Mazher Mahmood: No hacking involved in cricket sting

Former News of the World investigations editors Mazher Mahmood yesterday told a court that over 20 years at the News of the World he had no knowledge of phone-hacking at the paper.

And undercover reporter Mahmood strongly denied his investigation into an alleged cricket betting scam involving the Pakistan cricket involved the illegal interception of voicemail messages.

He told London’s Southwark Crown Court he had received death threats since publishing the story alleging that a sports agent took bribes to arrange for Pakistan cricketers to bowl deliberate no-balls during the Lord’s Test against England last summer.

Mahmood said he launched an investigation after a secret source sent him copies of “incriminating” text messages from UK-based agent Mazhar Majeed’s BlackBerry phone showing that match-fixing had been going on for a “long time”.

But he insisted that the story “had nothing to do with phone hacking” and said he had no knowledge of the illegal practice during his 20 years at the News of the World.

The jury has heard that Mahmood, posing as a rich Indian businessman, paid Majeed £150,000 in cash as part of an arrangement to rig cricket games in a gambling scam.

Prosecutors allege that Majeed, from Croydon, south London, conspired with Pakistan’s former Test captain Salman Butt, 27, and fast bowlers Mohammad Asif, 28, and Mohammad Amir, 19, to fix parts of the Lord’s Test between August 26 and 29 last year.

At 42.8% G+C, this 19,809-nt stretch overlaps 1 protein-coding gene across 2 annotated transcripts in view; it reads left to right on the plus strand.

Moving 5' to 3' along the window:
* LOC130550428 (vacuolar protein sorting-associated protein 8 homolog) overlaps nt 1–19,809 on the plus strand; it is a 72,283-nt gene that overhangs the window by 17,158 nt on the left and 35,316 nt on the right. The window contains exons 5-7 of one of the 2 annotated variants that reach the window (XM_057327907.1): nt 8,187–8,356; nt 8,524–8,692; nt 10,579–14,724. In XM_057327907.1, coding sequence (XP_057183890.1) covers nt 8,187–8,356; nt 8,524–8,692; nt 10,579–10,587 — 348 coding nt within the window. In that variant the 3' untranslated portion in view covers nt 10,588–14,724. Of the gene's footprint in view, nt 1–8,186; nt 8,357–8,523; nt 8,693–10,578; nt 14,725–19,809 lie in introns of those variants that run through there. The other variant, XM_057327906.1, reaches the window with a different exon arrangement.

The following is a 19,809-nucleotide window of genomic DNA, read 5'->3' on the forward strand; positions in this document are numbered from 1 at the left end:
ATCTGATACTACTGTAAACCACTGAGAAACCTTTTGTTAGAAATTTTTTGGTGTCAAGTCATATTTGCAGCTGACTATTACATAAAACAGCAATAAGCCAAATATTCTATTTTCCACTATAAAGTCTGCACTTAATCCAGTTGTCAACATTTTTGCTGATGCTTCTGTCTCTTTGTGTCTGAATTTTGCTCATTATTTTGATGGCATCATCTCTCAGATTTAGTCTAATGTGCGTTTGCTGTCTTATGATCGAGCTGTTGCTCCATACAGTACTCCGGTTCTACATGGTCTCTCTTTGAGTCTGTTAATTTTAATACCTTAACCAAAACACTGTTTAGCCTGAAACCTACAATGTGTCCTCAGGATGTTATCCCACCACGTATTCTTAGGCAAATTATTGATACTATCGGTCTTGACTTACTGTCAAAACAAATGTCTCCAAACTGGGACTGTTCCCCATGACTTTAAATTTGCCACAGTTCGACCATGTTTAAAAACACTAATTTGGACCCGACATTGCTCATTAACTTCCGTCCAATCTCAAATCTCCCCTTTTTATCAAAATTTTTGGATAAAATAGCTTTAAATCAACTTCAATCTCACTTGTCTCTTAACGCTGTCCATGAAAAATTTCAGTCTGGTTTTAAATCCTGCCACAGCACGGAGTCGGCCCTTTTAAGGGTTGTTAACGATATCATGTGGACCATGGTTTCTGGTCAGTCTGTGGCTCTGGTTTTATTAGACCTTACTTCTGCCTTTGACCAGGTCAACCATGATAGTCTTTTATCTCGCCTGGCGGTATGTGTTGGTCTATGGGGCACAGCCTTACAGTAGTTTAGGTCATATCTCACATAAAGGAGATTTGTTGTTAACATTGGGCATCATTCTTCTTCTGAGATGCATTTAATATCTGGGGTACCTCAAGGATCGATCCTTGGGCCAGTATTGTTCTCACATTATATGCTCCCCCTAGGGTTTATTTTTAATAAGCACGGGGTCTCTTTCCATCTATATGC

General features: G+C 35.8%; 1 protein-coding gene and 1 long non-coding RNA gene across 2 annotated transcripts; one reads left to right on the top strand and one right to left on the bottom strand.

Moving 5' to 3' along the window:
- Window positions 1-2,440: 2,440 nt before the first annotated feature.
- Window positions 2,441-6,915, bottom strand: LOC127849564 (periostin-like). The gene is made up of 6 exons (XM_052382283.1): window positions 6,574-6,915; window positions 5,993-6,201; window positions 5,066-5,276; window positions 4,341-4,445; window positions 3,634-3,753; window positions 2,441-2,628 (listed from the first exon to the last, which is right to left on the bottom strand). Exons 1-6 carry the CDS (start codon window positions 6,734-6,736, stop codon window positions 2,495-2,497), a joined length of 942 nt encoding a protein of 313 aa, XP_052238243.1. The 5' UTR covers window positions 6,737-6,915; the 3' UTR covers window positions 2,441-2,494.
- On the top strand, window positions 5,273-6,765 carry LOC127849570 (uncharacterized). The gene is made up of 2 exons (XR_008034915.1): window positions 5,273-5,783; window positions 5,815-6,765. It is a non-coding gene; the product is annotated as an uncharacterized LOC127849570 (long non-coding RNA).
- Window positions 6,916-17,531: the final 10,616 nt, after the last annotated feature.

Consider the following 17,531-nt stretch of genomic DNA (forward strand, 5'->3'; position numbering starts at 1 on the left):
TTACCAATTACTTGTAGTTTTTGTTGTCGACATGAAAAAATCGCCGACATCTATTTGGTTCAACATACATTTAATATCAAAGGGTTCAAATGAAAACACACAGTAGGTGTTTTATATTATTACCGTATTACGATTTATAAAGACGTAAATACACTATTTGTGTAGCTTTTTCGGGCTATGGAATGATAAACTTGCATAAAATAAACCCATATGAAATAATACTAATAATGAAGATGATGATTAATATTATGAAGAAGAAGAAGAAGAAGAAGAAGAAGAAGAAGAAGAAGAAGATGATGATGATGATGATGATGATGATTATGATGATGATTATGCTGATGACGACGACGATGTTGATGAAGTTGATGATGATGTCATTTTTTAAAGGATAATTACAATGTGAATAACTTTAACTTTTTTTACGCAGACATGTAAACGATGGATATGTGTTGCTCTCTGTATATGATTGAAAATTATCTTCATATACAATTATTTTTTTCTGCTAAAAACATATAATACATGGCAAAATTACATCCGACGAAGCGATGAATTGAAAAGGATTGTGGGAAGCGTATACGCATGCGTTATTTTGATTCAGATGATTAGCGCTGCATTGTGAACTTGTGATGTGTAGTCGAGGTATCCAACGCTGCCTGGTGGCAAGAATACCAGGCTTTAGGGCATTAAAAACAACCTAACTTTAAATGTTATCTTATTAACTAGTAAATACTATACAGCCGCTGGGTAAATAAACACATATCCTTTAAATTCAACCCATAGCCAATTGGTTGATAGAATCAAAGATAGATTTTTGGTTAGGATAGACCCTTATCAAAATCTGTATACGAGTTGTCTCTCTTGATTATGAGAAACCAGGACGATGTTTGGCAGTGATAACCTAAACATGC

Butt and Asif, who are standing trial, deny conspiracy to cheat and conspiracy to accept corrupt payments.

Giving evidence from behind a screen to hide his identity, Mahmood told the court that he began researching the story after a confidential source he had known for many years sent him information which was also passed to the International Cricket Council (ICC).

“They were incriminating text messages which showed these guys had been doing it for a long time,” he said.

Alexander Milne QC, defending Asif, said the messages were downloaded from Majeed’s BlackBerry and asked the reporter: “Is this not hacked material?”

Mahmood replied: “No, it is not… One, you’re assuming it’s downloaded from the telephone without the knowledge of the person, and second this is nothing to do with hacking at all.”

The journalist said he consulted the head of the paper’s legal department about the texts he received and confirmed it was “completely within the law” to use them.

He admitted that his source was paid after his story was published.

Milne asked him: “Was there any hacking of any of the phones that feature in this case that you were aware of at any stage?”

Mahmood answered: “There was no phone hacking involved. You’re barking up the wrong tree.”

The reporter “categorically” denied that Majeed’s phone was hacked, saying that only he, his editor and the paper’s legal head had the agent’s mobile number.

Milne went on to suggest that Mahmood twice met Asif in London pretending to be a lawyer called “Imran Sheikh” after the story broke in the News of the World on 29 August last year.

The journalist said the claim was “completely untrue” and “ludicrous”, telling the court: “It would be a criminal offence. I would be in the dock if that was the case.”